Keep, refinance, or sell?

9 Replies

Hello, I've done plenty of reading on this and I'm constantly on the fence as what to do with my one and only rental (former residence) property. I'll keep it short to not waste your time:

Purchased in 2010 for $123k, refinance in 2017, 15 yr loan @ 3%. Total PITI is $900. Rent is currently $1,300. Current sale estimate is $170k, possibly up to 190k with this sellers market. Current mortgage balance $80k. ($500 a month goes on the principle)

Reading tells me the investor thing to do is to sell and use the money to buy multiple rentals or cash out refinance to buy one more rental. But I'm really not that gung ho into real estate. (used to date a real estate expert who helped me get into the game). Refinancing to a 30 yr loan increases cash flow to about $700 a month, but I feel like I'm going backwards extending the mortgage on that property. I rented because the numbers worked, my current house would make another good rental if I were to move again (expected cash flow would be 500-700 month). Honestly I think 2 rentals would be my max I'd be interested in managing/handling. Goal was for supplement income in retirement or early retirement (I'm eligible to retire at 50, which is in 14 years).

Part of me wants to sell to capitalize on the value, walk away with 80-100k. But I don't have a plan to re invest that money, I keep hearing equity is dead money, but I also like knowing in 10years it will be paid off and it will cash flow roughly 1200-1400 a month then. I guess part of the problem is not knowing exactly what I want. Like everyone I want maximum money with little effort. My salary is only around $55k currently, I put in $10k a year into my 457b retirement plan. So investing the 100k into a 400k or more property wouldn't be feasible as I wouldn't qualify to pay that kind of loan back. 

If it's paid off in 10 years, cash flows, $1400 a month, does that still look like a waste to someone with more financial knowledge than me? 


Thanks for reading, blunt responses are welcomed.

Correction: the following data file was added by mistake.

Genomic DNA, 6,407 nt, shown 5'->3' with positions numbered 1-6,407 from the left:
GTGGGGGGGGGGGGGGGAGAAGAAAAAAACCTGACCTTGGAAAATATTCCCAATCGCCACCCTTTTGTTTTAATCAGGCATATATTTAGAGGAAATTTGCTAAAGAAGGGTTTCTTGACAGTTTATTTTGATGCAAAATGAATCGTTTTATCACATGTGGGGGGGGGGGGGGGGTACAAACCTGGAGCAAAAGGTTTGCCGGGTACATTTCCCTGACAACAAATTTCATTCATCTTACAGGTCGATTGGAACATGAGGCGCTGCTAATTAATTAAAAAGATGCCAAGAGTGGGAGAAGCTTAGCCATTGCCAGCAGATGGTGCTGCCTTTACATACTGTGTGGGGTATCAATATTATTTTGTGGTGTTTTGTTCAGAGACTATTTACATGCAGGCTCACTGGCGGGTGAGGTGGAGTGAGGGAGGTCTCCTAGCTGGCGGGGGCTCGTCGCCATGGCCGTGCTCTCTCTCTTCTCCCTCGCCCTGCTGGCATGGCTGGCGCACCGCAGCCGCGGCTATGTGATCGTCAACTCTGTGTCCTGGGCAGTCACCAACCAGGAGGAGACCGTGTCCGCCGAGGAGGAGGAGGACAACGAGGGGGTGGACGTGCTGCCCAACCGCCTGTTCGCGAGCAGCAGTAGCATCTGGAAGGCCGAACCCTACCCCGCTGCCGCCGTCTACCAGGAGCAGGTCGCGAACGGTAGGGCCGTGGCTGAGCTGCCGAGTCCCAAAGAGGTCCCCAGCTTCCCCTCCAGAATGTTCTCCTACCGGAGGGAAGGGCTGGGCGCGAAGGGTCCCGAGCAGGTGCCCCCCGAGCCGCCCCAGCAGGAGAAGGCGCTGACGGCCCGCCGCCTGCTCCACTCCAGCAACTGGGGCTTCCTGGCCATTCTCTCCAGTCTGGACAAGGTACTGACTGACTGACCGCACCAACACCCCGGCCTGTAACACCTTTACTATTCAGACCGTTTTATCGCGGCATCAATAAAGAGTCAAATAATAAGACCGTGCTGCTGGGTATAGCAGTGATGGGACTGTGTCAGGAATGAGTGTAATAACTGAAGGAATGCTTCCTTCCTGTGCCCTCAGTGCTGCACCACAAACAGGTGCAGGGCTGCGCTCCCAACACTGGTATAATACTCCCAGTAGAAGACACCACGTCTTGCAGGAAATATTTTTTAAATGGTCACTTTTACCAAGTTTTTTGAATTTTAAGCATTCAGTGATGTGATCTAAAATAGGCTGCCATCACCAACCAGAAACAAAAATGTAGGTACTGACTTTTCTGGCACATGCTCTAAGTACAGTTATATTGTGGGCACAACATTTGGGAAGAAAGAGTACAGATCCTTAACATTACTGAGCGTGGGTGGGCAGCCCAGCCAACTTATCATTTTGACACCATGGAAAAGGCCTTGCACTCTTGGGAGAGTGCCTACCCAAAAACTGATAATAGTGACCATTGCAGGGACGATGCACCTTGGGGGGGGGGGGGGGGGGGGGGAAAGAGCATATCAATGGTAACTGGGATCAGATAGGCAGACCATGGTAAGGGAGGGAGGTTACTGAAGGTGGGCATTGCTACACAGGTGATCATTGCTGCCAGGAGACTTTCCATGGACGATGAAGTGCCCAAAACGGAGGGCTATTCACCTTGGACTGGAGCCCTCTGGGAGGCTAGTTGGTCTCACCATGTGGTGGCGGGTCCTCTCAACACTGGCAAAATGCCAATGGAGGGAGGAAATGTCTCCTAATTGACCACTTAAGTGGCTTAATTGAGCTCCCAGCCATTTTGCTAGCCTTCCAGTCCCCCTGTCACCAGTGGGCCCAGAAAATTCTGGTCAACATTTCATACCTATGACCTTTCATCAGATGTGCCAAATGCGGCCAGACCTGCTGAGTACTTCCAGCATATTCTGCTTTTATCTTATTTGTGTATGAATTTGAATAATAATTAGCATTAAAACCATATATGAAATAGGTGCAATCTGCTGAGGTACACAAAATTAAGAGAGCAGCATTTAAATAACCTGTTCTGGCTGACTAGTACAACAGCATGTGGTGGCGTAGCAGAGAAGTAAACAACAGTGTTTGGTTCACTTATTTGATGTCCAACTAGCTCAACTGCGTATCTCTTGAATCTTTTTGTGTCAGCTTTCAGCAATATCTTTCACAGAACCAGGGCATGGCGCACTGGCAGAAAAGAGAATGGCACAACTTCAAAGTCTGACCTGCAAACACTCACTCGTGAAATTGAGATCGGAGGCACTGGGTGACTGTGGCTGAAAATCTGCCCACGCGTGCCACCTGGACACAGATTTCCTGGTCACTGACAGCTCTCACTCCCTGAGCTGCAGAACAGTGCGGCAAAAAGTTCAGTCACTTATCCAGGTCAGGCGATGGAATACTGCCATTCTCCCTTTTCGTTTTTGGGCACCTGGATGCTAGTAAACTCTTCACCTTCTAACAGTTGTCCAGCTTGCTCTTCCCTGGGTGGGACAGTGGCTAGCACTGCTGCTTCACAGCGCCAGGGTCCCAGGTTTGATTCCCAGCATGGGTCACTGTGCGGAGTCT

Bill
 

Hey @Bill Ward this is good question but without an accurate COC or ROI it's hard to justify which route to take. Are you running the numbers for your properties? You have expenses to factor in other than PITI. If you're not already I'd build out a spreadsheet in excel and calculate everything. The BP calculators are OK but doing it yourself forces you to learn how inputs affect a deal.

In my opinion I'd HOLD this property for a long time unless it has repairs that need addressed in the future or you're not seeing any appreciation since 2017. The rent will slowly creep up over the years. Only downside is current market conditions. It's hard to find deals like this to repeat. 

Yep, unless you need the money right now, for personal or investment needs, I'd keep the house.

I'm in the same boat, but I'm on the other side, as I am now at the age of 50 getting my ducks in a row to supplement my income for retirement. 

I currently have a rental property in Georgia under contract to sell for an all cash offer of $210K and I bought it for $107K back in 2016 and I owe $77K on the mortgage, no sells commission. After taxes, closing cost, etc. I'm walking away with about $125K or so.

I'm going to take that money and reinvest in one of my other properties that currently is a long term rental into a short/mid term luxury rental for more rent and more cash flow and buy a couple of mortgage notes, with nice discounts and higher interest rates where I am the bank. 



@Jaron Walling yes I keep a spreadsheet of everything that I pay for on the house. It has relatively new: hvac, roof, water heater, refrigerator. Any time I have to replace or repair I try to upgrade that item so that when it comes time to sell or justify higher rents I have it already done. Next big replacement will be a tub in the master bath and I’m considering either basic tub replacement or remodel to shower only.